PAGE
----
girl-in-the-blue-dress

I have just finished reading a book about old people’s homes in Holland (for a book group before you ask!)  and decided to pick  this one up because it is about the German occupation of Holland during WW11. I didn’t know much about so it was an interesting read.

Hanneke Bakker is an 18 year old girl living in Amsterdam during the Second World War. When we first meet her she is on her way to make a delivery of black market goods for her employer, the local undertaker. She  goes around delivering hard-to-get items to the wealthy people of  Amsterdam. She is also mourning the loss of her boyfriend, Bas, who was killed in the short lived resistance of the Dutch Army before the they succumbed to the German invasion. This was two years previously and Hanneke feels a lot of guilt. She thinks that Bas, who joined up early, did so  because he wanted to impress her.

Hanneke is stopped by a young German soldier and flirts her way out of trouble. She then calls on her next customer, Mrs Janssen, who has several sons. One has  been killed and the others have fled to America and England. Her husband has also not been seen for a while. She asks Hanneke to do her a favour. She has been harbouring a  young Jewish girl who was a friend of the family. Her husband had  been hiding the family at his factory but they had been betrayed and all been killed, including her husband, except for the girl. The girl has since gone missing and Mrs Janssen wants Hanneke to find her, as she is the only family she has left.

Coincidently, the same day her dead boyfriends brother Ollie appears at her door and, although Hanneke does not want to become involved, she agrees to meet with a friend of Ollie and realizes that he is involved with the Dutch resistance movement. He knows someone that can help her find Mirjam (the Jewish girl in the blue coat) and bring her back to Mrs Janssen and safety. Judith is a member of Ollie’s supper club and is Jewish. She works at the local centre where Jews go after they have been rounded up by the Germans. Her sister Mina works in the crèche looking after the very young and both girls are active members of the resistance. We also meet Willem, who is Ollie’s roommate.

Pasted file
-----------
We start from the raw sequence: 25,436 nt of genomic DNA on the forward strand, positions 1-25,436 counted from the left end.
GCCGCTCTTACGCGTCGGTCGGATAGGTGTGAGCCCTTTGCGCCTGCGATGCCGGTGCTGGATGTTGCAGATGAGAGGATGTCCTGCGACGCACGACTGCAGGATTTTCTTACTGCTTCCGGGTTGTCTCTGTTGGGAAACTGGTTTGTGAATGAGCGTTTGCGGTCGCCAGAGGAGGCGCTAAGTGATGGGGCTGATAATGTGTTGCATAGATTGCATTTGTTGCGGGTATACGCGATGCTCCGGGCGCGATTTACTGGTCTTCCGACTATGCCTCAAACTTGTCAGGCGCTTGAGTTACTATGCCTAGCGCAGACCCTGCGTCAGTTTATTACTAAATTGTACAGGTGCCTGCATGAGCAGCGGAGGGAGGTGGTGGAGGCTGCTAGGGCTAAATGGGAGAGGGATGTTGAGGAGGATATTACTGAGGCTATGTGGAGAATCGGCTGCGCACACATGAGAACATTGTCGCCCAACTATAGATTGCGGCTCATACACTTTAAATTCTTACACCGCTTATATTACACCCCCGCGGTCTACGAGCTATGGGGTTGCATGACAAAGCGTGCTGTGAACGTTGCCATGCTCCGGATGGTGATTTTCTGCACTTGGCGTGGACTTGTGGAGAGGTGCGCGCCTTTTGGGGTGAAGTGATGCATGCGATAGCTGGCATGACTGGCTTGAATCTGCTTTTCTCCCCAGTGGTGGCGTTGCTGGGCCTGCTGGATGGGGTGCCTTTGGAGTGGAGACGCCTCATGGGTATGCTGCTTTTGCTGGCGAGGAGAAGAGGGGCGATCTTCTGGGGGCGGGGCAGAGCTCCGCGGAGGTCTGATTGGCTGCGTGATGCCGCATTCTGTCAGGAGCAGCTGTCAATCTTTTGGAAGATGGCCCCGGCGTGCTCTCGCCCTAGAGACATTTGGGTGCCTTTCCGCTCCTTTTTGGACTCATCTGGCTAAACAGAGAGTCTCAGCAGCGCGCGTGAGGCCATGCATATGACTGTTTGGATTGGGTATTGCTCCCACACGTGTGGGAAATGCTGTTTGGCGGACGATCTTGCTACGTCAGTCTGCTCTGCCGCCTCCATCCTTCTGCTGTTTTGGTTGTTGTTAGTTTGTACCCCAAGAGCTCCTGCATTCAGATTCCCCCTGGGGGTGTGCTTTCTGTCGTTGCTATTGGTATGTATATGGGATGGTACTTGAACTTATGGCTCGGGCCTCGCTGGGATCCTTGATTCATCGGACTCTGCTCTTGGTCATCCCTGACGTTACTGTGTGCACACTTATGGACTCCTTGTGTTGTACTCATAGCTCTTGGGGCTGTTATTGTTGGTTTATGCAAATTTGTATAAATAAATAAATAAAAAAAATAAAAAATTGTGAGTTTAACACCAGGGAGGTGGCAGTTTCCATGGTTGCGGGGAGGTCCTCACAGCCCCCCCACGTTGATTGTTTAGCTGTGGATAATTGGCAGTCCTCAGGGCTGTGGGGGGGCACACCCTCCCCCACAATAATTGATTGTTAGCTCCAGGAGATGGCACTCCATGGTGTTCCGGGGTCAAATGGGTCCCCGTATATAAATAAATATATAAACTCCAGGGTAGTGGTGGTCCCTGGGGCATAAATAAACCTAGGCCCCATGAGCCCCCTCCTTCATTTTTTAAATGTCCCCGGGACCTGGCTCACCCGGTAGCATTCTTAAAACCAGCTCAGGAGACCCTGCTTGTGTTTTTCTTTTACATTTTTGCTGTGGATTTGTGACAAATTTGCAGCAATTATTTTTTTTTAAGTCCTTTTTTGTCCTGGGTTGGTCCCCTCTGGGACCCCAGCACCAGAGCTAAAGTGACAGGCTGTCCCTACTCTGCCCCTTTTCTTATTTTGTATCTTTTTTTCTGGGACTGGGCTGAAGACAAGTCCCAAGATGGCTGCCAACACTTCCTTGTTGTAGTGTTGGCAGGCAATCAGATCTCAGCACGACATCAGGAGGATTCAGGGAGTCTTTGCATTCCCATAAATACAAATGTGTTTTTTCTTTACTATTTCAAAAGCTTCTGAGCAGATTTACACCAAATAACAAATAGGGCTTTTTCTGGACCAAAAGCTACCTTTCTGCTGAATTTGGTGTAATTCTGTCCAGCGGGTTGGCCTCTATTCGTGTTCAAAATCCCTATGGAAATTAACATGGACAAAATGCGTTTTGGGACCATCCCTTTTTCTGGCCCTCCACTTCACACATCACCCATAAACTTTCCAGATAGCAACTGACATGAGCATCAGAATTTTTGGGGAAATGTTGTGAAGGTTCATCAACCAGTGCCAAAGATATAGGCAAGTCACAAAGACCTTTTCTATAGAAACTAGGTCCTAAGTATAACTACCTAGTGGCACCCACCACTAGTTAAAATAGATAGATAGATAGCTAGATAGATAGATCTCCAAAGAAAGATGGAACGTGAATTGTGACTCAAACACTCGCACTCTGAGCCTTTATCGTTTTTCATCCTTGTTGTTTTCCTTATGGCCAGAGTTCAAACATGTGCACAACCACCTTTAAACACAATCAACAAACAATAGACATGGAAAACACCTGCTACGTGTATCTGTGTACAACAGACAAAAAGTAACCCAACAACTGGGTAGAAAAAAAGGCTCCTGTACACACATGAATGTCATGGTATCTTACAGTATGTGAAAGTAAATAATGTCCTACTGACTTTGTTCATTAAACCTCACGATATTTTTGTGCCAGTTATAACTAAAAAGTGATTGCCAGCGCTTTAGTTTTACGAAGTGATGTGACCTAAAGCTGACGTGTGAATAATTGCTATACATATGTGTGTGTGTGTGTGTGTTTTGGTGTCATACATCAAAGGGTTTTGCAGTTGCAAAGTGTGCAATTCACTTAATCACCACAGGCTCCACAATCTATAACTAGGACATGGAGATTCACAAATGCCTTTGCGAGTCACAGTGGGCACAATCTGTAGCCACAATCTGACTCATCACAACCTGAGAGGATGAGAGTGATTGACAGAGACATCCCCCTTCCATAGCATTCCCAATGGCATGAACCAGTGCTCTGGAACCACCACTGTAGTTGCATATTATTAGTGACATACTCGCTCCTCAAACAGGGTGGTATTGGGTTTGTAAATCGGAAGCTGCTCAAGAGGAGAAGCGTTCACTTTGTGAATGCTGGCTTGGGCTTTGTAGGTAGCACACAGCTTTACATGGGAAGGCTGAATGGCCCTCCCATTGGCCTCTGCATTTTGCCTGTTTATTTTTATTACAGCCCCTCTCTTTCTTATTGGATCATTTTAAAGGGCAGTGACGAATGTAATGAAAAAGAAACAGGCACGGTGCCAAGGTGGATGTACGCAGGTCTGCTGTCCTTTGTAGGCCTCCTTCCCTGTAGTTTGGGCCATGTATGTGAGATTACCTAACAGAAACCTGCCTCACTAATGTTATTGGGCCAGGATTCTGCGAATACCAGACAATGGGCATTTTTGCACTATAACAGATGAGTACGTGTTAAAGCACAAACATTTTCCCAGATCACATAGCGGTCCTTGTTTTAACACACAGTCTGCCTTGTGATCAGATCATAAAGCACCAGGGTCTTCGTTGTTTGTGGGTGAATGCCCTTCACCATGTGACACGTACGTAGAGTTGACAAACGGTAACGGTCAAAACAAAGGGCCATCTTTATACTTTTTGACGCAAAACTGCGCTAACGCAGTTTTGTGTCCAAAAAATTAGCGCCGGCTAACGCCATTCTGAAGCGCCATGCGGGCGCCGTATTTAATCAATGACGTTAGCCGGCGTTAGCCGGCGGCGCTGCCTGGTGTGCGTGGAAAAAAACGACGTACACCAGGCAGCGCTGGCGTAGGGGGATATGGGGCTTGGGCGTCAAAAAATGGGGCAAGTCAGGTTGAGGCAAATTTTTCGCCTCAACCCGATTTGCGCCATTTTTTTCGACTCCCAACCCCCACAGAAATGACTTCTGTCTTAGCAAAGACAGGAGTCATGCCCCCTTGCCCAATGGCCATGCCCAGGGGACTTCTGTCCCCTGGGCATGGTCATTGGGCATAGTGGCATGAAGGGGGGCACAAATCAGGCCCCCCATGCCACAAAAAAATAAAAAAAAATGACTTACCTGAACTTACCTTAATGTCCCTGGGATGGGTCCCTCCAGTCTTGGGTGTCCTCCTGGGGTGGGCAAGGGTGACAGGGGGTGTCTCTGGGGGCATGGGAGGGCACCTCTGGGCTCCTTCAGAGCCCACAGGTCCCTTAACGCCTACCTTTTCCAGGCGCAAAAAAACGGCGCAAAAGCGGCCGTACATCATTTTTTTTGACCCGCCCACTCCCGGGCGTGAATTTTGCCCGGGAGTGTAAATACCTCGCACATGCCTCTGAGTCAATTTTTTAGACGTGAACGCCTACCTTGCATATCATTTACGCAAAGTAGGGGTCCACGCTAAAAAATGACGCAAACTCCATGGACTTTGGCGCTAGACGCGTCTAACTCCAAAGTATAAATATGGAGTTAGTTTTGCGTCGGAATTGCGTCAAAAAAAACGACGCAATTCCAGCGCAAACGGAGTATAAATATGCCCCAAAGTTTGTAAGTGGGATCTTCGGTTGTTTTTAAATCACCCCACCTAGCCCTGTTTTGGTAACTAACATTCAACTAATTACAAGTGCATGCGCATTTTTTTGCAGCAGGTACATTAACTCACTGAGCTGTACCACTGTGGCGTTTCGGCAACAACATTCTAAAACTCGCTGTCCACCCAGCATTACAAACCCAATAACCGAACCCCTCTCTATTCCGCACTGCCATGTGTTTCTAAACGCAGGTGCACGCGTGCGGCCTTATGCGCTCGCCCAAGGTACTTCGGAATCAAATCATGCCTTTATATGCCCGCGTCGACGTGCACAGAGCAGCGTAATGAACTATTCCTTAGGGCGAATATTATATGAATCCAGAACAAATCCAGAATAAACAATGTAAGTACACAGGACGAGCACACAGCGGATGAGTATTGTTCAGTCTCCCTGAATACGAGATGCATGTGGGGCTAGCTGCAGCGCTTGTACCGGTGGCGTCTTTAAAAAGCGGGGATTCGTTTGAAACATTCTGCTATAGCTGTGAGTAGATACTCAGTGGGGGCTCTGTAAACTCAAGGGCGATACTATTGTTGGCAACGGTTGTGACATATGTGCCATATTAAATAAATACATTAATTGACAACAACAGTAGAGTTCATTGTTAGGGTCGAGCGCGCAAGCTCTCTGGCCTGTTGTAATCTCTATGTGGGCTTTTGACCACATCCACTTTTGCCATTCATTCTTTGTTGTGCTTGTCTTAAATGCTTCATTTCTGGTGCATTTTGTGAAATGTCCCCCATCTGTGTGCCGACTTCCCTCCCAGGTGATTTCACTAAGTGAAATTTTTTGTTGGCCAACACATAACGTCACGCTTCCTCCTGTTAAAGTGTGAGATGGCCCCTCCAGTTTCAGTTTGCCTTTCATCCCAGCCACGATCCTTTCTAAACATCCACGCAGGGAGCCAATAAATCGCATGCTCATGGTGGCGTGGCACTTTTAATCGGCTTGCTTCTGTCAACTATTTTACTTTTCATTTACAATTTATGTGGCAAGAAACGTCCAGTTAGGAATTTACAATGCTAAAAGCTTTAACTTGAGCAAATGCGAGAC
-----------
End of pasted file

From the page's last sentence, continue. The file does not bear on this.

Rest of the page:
What follows is a roller coaster of missed connections and double dealing. Hanneke is unwittingly drawn in to helping the resistance and is nearly caught on a few occasions. All the time she is carrying this guilt about Bas and we learn some of their back story. Hanneke  is a strong character that makes you feel that, if you were in the same situation as her you would  hopefully be as brave. The people of all occupied countries suffered such fear and hardship during the years that the Germans invaded their countries and people must have been constantly afraid of doing anything wrong. The rounding up of the Jews is poignantly portrayed, a boy cries because two girls in his class have been deported to concentration camps because they are Jewish. Hanneke has no hope of a future because she cannot see past her grief. Her relationship with her parents also changes significantly during the course of the book.

Every time I read a book like this, and there are so many out there that I have read a few, it astonishes me. How can ordinary people cope with such an extraordinary situation? Would I be able to cope with it? Would you? People do all sorts of amazing things when they have to, and so many people fought the Germans in their own way, small items of resistance that showed the enemy that they won’t give up fighting for their country. Hanneke is an ordinary girl trying to get by in a world that she no longer recognizes, and this book is so well written that you feel sorry for her but, at the same time, you will wish that you were like her.

The book has also  been compared to the Boy in the Striped Pyjamas. I didn’t really see the connection, or rather I did but didn’t agree.  This book will make you sad, but it will also make you glad that you live in a society where this will never happen again. It’s a study of human endurance and bravery and it made me tingle.

Further Reading: The Boy in the Stripped Pyjamas and The Boy at the Top of the mountain by John Boyne.

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